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Vikings showrunner Michael Hirst is teasing odds on major deaths
History's Vikings' midseason finale ended on a thrilling cliffhanger that left viewers witnessing major casualties on the battlefield. King Harald (Peter Franzen) was severely wounded, as was Bjorn Ironside (Alexander Ludwig) when Ivar the Boneless (Alex Høgh Andersen) led the Rus army into Norway.
It's been a thrilling first half of the final season of Vikings, which has seen Ivar reinvent himself in Kiev while Bjorn spent most of the season finding out how difficult it is to be a leader, losing the election to rule over all of Norway and dealing with personal tragedy stemming from his poor decision-making.
Once again, SYFY WIRE spoke to Vikings creator, producer, and lone writer Michael Hirst about the epic finale, the ramifications of those events and what to expect in the final 10 episodes. He even dropped a few hints about the upcoming Netflix spinoff series, Vikings: Valhalla.
Michael, you've put viewers through the wringer in Season 6A, from killing off Bjorn's son, Hali, his mother, the famous shieldmaiden Lagertha, but potentially King Harald and Bjorn too?
So you think they're both dead?
Based on the celebrations, the bodies piled up, I don't think Bjorn or Harald are getting out of this.
Okay, so the Vikings have been decimated and two of our beloved Vikings have been cut down in battle and are likely to die, that is true. But I would say that they are certainly both badly wounded. If I was a betting man — I wouldn't bet on their long-term survival — but I haven't actually seen them die yet. So I would reserve judgment about that, I cannot wait for you to see Episode 11 because a lot of the things you think might be true, may not be quite so true.
In the history books, Bjorn Ironside went on to eventually become king of Sweden but the show doesn't always align with the sagas. The badly wounded Harald tells Erik the Red on the battlefield to retreat and find new land. Are we to assume Norway has been taken by the Rus?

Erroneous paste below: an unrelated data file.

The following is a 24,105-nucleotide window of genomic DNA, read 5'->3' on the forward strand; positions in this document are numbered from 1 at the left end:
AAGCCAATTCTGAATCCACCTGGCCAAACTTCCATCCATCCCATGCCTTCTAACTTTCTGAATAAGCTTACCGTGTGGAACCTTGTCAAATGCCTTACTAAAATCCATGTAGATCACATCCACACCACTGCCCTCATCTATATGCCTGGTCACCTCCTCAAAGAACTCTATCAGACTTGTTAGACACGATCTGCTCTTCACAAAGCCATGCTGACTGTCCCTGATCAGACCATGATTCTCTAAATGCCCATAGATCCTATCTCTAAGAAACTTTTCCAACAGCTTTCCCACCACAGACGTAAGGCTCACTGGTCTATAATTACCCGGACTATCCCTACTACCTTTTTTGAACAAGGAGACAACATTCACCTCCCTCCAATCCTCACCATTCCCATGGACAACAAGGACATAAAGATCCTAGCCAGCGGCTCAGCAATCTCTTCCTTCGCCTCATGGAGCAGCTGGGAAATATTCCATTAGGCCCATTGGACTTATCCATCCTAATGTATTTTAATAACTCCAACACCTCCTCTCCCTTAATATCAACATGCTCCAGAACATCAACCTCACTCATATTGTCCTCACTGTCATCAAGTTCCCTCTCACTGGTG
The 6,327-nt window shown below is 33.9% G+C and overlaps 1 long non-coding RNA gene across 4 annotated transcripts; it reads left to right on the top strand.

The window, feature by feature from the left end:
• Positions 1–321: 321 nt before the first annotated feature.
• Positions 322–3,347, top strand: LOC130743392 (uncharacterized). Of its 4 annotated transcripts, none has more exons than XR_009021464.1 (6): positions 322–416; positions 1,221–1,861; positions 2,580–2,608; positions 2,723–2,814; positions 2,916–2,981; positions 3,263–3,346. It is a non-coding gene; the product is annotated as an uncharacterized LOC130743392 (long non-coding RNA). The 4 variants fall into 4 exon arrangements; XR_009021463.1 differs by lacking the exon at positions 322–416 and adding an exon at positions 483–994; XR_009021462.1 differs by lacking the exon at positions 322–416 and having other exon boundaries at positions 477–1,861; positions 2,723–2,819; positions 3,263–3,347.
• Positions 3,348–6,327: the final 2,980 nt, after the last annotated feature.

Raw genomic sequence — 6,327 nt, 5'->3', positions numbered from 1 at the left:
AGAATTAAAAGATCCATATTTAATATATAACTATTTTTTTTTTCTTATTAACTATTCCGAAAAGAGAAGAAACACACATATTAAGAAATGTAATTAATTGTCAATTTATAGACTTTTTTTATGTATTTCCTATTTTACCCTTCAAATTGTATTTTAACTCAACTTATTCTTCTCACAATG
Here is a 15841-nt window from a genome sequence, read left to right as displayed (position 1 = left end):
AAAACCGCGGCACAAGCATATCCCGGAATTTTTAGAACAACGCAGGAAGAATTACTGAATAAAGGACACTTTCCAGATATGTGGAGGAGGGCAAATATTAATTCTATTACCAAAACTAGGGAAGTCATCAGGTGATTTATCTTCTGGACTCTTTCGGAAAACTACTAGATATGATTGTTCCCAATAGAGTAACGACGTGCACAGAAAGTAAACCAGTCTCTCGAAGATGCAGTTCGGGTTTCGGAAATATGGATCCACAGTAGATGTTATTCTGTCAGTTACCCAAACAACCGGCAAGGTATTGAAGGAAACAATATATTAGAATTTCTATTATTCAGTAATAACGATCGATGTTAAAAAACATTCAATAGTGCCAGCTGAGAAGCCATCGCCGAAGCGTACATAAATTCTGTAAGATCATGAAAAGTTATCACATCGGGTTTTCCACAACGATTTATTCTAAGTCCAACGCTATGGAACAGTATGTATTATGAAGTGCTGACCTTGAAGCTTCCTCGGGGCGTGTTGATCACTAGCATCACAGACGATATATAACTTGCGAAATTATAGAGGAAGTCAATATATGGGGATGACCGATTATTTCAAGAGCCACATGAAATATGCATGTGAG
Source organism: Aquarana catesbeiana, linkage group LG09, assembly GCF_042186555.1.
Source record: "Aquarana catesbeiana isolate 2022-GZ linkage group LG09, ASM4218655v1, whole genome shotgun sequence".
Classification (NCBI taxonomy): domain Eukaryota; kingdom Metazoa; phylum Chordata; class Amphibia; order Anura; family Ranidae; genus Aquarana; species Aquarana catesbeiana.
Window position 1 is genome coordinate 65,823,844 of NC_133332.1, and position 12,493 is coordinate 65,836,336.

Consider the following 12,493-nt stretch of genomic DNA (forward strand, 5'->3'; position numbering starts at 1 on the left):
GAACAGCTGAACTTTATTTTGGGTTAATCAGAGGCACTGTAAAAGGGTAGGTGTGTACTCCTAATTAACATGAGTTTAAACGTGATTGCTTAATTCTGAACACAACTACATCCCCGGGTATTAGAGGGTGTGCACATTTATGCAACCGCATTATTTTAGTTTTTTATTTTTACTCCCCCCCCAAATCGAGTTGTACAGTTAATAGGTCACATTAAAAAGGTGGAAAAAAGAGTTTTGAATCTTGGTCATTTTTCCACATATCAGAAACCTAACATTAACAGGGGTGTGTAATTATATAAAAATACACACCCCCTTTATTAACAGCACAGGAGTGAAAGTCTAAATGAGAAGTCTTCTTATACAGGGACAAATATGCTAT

No, it's too early to say that. We know that after Episode 9, the Rus are a formidable army when they marched out of Kiev, just overwhelmingly powerful. However well the Vikings were prepared, it's not a surprise they were overwhelmed, but it's not over. It's half won. They've taken over Harald's kingdom but they still need to get Kattegat.
Whether the Vikings themselves will need to go west in a different way, to find different lands is a good point and indeed, they do need to do that, regardless of what happens in Kattegat. The person who's driving that is Ubbe (Jordan Patrick Smith), who's gone to Iceland to meet this mysterious guy, Othere (Ray Stevenson) who once sighted a place called the Golden Land. Ubbe is fixated on finding this golden land and Season 6B will partly be about that search.
The battle on the beach is juxtaposed with these powerful scenes between Ivar and Bjorn sitting on the beach, having a psychological war of words. What did you want to do creatively with these scenes?
We've always tried to do battles in different ways. Each battle should be different. One of the ways they can be different is that they can feature and focus on individuals to see if they live or die. This battle is very personal to Ivar and Bjorn. Rather than finding a realistic place somewhere they may have just somehow ended up together, we decided to place them in a quiet calm of the battle, like chess pieces in the middle of a game, because it really is a game between them. It's not Oleg who has devised the attack, it's Ivar's attack on his brother. In his brother's defense of Ivar, Bjorn is trying to second-guess what his brother is going to do. So it feels right that they're isolated, that they're talking about their thoughts about the battle and what they're fighting for, because that's what's in their heads.
One of the other things that works about it is that Ivar has become a slightly different person in his relationship with Prince Igor. We've seen Ivar become much less narcissistic. Suddenly he's become empathetic, he's able to connect to another human being. He's been protective and loving. This is a revelation, a new Ivar that surprises himself, it redeems him. He's done terrible things in the past but we've understood why. He's being slightly redeemed by this relationship with Igor, and has also started worrying about his relationship with Hvitserk when he finds him wandering, crazed and nearly dying. He takes him under his wing again and tells him how much he loves him and you also feel like it's genuine.
So back to the beach, when he's talking to Bjorn in this conversation that's playing out in their minds…
It's the same Ivar, he's still challenging, bombastic, and goading that the Christians are going to win, that's why he's on their side, but you sense deeper feelings sadness, to being involved in the death of his brother. In the past, I don't think he would've cared because he's fought with Bjorn all his life for the love of his father and who carries Ragnar's mantle forward. But I think they are now equals and talk to each other as equals and it's very moving, it was quite actually moving to shoot I have to say. It's a moment cut out of time.